All members of the clinical trial team who interact with potential participants play an important role in the informed consent process. And not to point any fingers, but the literature tells us (and we know from our own experiences) that physicians play a key role in patient accrual to clinical trials. It has been estimated that 75% of patients will enroll on a trial if asked by their physician. Conducting an effective consent discussion doesn't just happen and few receive formal training in this area. But it is important. Weaknesses in communication undermine the ability to secure true and ethical consent. The most critical flaws in communication include using coercive or persuasive language, limiting choices, and providing explicit recommendations. After a consult with the recruiting physician, many patients have difficulty understanding the likelihood of personal benefit and the method of treatment allocation in a clinical trial.
Surveys have shown that most people prefer to participate in medical decision making, suggesting that paternalistic approaches of the past should be replaced by patient-centered conversations that value patient preferences.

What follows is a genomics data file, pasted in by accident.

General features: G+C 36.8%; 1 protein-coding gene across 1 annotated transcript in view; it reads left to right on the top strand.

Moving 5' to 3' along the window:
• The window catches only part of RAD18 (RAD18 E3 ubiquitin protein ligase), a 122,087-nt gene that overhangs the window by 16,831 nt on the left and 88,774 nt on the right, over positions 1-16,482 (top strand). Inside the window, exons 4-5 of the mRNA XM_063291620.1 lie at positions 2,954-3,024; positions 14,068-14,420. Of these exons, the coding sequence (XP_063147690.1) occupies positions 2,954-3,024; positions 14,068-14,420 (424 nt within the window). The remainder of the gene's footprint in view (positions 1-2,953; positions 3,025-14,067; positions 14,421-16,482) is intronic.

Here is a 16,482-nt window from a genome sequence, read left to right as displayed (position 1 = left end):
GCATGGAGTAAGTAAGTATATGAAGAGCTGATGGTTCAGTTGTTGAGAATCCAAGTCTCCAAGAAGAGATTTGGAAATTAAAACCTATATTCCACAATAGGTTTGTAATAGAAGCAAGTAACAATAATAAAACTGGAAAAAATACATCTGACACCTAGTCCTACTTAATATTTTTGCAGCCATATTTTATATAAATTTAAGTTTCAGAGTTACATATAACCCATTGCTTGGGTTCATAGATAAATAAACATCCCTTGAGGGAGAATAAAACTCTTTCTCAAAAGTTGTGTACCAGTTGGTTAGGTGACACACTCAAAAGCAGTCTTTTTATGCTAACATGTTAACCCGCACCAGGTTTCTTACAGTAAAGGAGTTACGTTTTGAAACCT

There are several articles on AccrualNet about communication skills training courses for physicians and nurses recruiting for Phase I-III clinical trials. Brown et.al (2004) have devised a set of ethical communication strategies to assist in discussing participation in clinical trials. Hietanen et al. (2007) and Brown et al. (2007) report that training courses increased shared decision-making behavior, reduced coercive behavior, improved attitudes among patients about clinical trials, and increased patients' understanding and recall of study aims and therapeutic options.
How important are good communication skills to successful accrual? Do you believe that the recruiting physicians and nurses at your institution have adequate communication skills? Have you ever participated in communication skills training?